The Justice Department and the Federal Trade Commission are in the preliminary stages of an antitrust investigation of Apple Inc. regarding app development for the iPhone.
The two agencies divide up antitrust prosecutions. The Wall Street Journal's Thomas Catan and Yukari Iwatani Kane report:
People familiar with the matter said the latest interest from regulators was triggered by complaints from Apple competitors and application developers over the terms of company's agreement with iPhone and iPad app developers...
Apple recently revised the terms to forbid developers from using software tools other than Apple's tools to build their programs. It also banned apps from transmitting certain technical iPhone data to third parties.
Adobe Systems Inc., whose software can't be used by developers under the revised agreement, has recently escalated a public-relations war over the issue. An Adobe spokeswoman declined to comment.
Apple's new language forbidding apps from transmitting analytical data could prevent ad networks from being able to effectively target ads, potentially giving Apple's new iAd mobile-advertising service an edge, executives at ad networks say.
As an Apple apostate since the late 1990s and a strong believer in the limitations of the company's cult, I am confident that in ten years CEO John Sculley III will be announcing a new plan to take Apple's share of the smartphone market from 3 percent to 3.1 percent. In the meantime, the antitrust investigation makes very little sense. Apple has a dominant position in smartphone apps, but it only controls about a fourth of the smartphone market. The playing field for app developers could not be more level, nor could developers realistically expect to enjoy more options; competitive devices are available with Verizon, T-Mobile, Sprint, and other carriers, all of which have been scientifically proven to be (slightly) less evil than iPhone carrier AT&T.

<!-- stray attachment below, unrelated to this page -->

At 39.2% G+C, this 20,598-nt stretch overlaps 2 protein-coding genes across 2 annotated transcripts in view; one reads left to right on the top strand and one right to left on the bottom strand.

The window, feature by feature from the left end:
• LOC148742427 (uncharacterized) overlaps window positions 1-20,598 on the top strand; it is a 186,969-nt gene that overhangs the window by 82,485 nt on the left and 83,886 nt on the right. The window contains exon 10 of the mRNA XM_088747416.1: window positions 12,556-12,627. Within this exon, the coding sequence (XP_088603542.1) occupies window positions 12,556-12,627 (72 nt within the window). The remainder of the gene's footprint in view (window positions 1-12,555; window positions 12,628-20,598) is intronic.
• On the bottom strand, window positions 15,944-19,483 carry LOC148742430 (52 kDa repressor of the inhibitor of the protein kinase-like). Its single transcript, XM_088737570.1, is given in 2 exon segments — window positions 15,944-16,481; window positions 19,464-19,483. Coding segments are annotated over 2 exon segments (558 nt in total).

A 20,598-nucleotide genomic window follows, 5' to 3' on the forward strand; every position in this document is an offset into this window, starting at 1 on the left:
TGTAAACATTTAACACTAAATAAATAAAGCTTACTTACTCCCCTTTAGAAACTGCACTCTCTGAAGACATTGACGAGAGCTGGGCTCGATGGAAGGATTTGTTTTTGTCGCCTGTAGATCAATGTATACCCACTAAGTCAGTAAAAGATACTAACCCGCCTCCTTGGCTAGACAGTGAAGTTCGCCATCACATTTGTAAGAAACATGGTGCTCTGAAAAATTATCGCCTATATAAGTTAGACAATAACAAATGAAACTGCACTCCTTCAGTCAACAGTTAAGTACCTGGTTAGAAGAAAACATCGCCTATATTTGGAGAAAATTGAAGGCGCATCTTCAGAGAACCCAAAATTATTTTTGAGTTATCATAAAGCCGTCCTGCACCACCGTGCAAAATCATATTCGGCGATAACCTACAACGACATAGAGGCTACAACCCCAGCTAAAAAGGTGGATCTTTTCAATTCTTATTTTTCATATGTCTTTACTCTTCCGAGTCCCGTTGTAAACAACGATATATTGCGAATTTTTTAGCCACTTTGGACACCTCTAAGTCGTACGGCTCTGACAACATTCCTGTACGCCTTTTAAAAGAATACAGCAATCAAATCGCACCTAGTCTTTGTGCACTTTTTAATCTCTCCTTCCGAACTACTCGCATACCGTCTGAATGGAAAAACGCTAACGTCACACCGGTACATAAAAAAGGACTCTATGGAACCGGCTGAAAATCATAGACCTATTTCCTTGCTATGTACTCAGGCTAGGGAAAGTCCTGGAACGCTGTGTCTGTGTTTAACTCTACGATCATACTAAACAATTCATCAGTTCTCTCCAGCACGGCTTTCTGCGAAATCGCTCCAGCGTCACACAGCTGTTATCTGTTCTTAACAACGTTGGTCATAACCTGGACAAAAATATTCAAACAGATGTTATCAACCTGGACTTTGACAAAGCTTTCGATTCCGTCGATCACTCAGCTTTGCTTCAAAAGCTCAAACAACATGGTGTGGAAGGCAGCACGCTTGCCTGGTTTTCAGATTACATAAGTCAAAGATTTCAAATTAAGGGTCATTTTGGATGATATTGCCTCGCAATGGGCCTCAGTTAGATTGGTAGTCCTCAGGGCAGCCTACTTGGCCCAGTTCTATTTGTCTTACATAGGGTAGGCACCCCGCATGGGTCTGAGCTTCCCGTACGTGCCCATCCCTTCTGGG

You might make the case that developing an app for the Droid is a lot less attractive than developing one for the iPhone. But that's a result of Apple's immense first-mover advantage and the widely recognized excellence of its product. This raises the same question that arises when people complain (every damn day) about all the outrages Facebook has perpetrated against them, or warn that the Google Books agreement will turn Planet Earth into an info-dictatorship: At what point does something you invented become everybody's property?
There is a precedent for this question in a generally accepted area of government-mandated monopolies: patent and copyright law. Assuming for the sake of argument that antitrust laws should exist in the first place, shouldn't there at least be a reasonable period of exploitation for the inventor? The iPhone has yet to celebrate its third birthday. Even if it had 100 percent of the app market, why should Apple not be free to call the shots in app development?
Related: Last year, Apple kiboshed the Google Voice deal, missing a chance to fix the iPhone's biggest weakness: its subpar performance as an actual phone. (Allowing inventors tight control of a product, after all, entails the possibility that they'll screw it up.) Peter Suderman looked at the Federal Communications Commission's hysterical reaction.